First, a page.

Title: Bijou Roy
Author: Ronica Dhar
Release Date: July 20, 2010
Publisher: St. Martin’s Press
Genre: Multicultural Fiction
Rating: 4 out of 5
After the death of her father, Bijoya Roy (nicknamed “Bijou”) must fulfill his last rites and place his ashes on the Ganges River in India. Though this is usually performed by the eldest son, because her father had only daughters, the duty falls to Bijou. She leaves her boyfriend in Washington, DC and travels with her family to India, feeling all the pressure and responsibility of being a dutiful daughter. Once there, though, Bijou meets some old friends of her father’s and realizes how much she didn’t even know him.
Bijou Roy is the story of a woman caught between two worlds – the comfort of her home in the United States, and this foreign world in India that her father belonged to. When she first arrives in India, she fights with everything she has against accepting what is around her. All she wants to do is hide in her grief, yet so much is being asked of her and expected of her. When she learns that there is more to her father than she knew, it makes Bijou feel even worse, that there was such an important part of him hidden from her. However, as she explores her father’s past through Naveen, the son of her father’s close friend, she begins to understand her father more than she ever did while he was alive.
A constant theme running through Bijou Roy is that of pressure. Bijou feels pressure from all sides – her boyfriend wanting to be there for her during this difficult time, but Bijou wanting space, her mother expecting her to complete the last rites of her father even though they aren’t traditional and she has no idea what to do, questions about her future, especially marriage – and she doesn’t know how to cope with all these people asking something of her. In some ways, she finds peace in her father’s past, even though what she uncovers disturbs her. There, she can just be herself, her father’s daughter, as she tries to understand the man she thought she knew and try to come to terms with his death. By doing so, she begins to understand crucial things about herself and about the clash between tradition and modernity going on around her.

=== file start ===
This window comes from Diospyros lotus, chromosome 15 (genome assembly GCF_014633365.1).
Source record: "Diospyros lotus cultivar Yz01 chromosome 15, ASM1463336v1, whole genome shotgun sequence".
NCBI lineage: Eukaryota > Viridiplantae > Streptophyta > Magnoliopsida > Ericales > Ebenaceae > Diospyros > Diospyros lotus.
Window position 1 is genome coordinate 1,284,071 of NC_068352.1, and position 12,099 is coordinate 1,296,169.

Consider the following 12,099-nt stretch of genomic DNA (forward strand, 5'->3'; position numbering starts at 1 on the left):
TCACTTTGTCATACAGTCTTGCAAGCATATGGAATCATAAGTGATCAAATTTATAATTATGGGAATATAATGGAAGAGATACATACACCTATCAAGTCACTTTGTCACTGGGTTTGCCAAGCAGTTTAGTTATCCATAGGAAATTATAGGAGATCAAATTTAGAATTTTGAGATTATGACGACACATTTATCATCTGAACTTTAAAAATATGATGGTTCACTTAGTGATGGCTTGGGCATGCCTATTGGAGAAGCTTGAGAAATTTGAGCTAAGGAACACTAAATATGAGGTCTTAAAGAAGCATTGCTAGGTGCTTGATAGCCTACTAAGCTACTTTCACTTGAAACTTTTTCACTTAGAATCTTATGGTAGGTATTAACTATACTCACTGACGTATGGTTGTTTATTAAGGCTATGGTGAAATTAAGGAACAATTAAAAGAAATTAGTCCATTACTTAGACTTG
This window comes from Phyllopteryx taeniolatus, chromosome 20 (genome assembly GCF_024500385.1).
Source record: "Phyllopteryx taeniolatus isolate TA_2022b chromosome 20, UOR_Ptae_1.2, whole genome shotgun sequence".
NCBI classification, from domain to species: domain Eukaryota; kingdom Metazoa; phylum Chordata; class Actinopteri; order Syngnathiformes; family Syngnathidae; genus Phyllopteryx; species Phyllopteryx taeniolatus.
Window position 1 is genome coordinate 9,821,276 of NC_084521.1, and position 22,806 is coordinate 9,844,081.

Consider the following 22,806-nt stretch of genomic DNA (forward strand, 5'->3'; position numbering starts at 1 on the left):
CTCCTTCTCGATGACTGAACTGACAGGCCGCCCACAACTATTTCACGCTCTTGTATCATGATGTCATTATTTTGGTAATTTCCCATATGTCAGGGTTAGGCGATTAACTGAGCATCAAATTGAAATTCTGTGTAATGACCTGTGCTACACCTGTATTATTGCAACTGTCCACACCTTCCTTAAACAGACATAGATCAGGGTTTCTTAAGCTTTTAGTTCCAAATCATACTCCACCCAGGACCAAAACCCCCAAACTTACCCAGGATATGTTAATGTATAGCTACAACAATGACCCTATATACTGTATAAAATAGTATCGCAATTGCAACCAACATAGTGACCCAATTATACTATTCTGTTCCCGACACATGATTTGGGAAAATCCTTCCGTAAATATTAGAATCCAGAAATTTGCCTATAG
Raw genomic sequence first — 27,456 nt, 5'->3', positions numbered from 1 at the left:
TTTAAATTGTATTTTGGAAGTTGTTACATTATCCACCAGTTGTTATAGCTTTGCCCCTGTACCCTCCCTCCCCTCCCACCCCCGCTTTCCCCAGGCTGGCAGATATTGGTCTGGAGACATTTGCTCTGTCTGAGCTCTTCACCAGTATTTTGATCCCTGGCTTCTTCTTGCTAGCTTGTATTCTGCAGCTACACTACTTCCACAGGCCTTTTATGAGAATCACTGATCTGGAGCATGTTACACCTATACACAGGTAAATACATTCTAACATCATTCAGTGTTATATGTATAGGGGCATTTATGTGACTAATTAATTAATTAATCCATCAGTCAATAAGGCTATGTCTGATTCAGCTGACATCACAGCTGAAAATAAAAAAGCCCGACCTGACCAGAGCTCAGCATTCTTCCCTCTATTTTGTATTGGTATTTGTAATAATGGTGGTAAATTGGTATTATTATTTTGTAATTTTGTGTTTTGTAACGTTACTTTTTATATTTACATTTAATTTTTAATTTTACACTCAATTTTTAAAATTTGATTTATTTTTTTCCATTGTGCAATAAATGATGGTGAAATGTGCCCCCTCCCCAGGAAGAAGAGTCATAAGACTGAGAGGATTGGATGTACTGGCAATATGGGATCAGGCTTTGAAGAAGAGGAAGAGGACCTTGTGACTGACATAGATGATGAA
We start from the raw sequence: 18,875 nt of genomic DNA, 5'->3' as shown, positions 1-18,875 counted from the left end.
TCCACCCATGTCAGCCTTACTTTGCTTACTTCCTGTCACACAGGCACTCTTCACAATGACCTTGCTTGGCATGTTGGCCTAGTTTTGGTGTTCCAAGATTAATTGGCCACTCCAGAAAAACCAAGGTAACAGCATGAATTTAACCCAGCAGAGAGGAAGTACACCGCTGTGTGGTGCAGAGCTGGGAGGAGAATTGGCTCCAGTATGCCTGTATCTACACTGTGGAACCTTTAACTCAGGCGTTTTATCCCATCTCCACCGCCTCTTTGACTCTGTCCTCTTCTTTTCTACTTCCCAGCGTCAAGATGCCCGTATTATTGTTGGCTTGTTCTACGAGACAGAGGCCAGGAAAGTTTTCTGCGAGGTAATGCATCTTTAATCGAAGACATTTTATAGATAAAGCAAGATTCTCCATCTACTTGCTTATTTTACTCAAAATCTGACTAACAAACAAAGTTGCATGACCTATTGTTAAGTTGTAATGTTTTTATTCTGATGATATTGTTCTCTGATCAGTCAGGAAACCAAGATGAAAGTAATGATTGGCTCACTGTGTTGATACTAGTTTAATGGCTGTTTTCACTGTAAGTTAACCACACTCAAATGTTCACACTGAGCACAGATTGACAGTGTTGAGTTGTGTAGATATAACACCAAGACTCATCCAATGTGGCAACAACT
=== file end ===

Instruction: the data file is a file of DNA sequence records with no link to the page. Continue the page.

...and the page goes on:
Much of Bijou Roy and Bijou’s father’s past has to do with the Naxalite movement in India. I know next to nothing about this group going into the book, so it was nice to learn something about Indian history while reading this novel. Dhar does a solid job giving the reader a brief Indian history lesson, so it’s not necessary to have an intimate knowledge of the region before reading this book.
Bijou Roy was a beautiful story about the search for an identity in the midst of grief and loss. It’s wonderfully written; Dhar’s luminous prose really brings the character of Bijou to life. Bijou’s struggle to find a middle ground between what she wants and what she thinks is her duty is universal; as a result, the themes of this book will be accessible to many different backgrounds. This is a wonderful work of South Asian fiction, and I look forward to seeing what Ronica Dhar does next.